In today’s global economy, you have to be careful where you step or you might be gobbled up.
At least Tad Rivelle thinks so. The Chief Investment Officer of Fixed Income for the TCW Group, Rivelle highlighted the myriad of dangers in the economic landscape in a note entitled “Here be Dragons.”
Rivelle thinks that a series of unprecedented shifts in the global economy have led investors into uncharted waters, or as they used to write in old maps, where the dragons dwell.
Of particular interest to Rivelle is the unprecedented act of negative interest rates implemented by the Bank of Japan and European Central Bank. To him, the experiment makes very little sense.
“To say [negative interest rate policy] makes no sense is almost tautological,” wrote Rivelle, whose firm has $194.6 billion in assets under management.
“Nobody pays to have their Amazon delivery delayed or their Uber pickup deferred. Consumption now is always prioritised over consumption later, which is why interest rates have been positive for centuries. Is there some set of future expectations that could possibly justify negative yielding debt?”
Rivelle said that if one were to take the current government bond yields as a proxy for the future expectations of the market, the only thing you could read was doom and gloom on the horizon. The problem, however, is that risk assets such as stocks are looking healthy and hitting all-time highs.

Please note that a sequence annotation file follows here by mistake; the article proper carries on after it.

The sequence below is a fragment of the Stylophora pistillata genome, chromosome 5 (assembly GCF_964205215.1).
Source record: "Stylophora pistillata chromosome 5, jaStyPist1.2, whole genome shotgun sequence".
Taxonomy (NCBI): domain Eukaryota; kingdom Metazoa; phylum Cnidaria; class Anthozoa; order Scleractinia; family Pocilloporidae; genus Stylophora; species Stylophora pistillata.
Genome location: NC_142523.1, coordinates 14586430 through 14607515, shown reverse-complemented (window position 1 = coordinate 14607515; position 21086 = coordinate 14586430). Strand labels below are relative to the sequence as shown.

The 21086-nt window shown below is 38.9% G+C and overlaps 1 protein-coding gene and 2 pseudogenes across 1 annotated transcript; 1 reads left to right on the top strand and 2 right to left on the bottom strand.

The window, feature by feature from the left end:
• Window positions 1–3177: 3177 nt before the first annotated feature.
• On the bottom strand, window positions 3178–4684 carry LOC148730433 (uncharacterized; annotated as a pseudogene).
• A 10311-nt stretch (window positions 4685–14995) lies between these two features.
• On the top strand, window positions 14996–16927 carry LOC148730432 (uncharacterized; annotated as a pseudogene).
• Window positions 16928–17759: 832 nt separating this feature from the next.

This dichotomy, Rivelle explains, means that the BoJ, ECB and central banks are distorting the communications that the market is attempting to make about future expectations and the true, underlying price of their assets. Here’s Rivelle (emphasis added):
“In the mind of the central banker, the capital markets must be stopped dead in their tracks whenever they threaten a ‘tantrum.’ But, in so doing, capital markets are prevented from telling us what true market clearing levels are. And, without good information, coordination loses its effectiveness, leading to low growth and soggy productivity. Low growth — the consequence of inefficient resource use — then becomes the recurring justification for still more central bank rate suppression. The paradigm is not one of self-correction but of doubling down. Keep doubling down and rather than having a series of corrections, you might just end up with a crash.”
This “engineered” system also shows up in other ways, other more well-known “dragons,” from declining profits to an unprecedented gap in real and adjusted earnings of companies to a flattening US Treasury curve, Rivelle said that the economy is facing a whole host of dangerous challenges created primarily by central bankers.
“Our central bankers took the till away from the markets years ago, confident that their policies would chart a course to El Dorado,” he concluded.
“Instead, they have sailed us off the map, into places that financial markets have never been, and should never be.”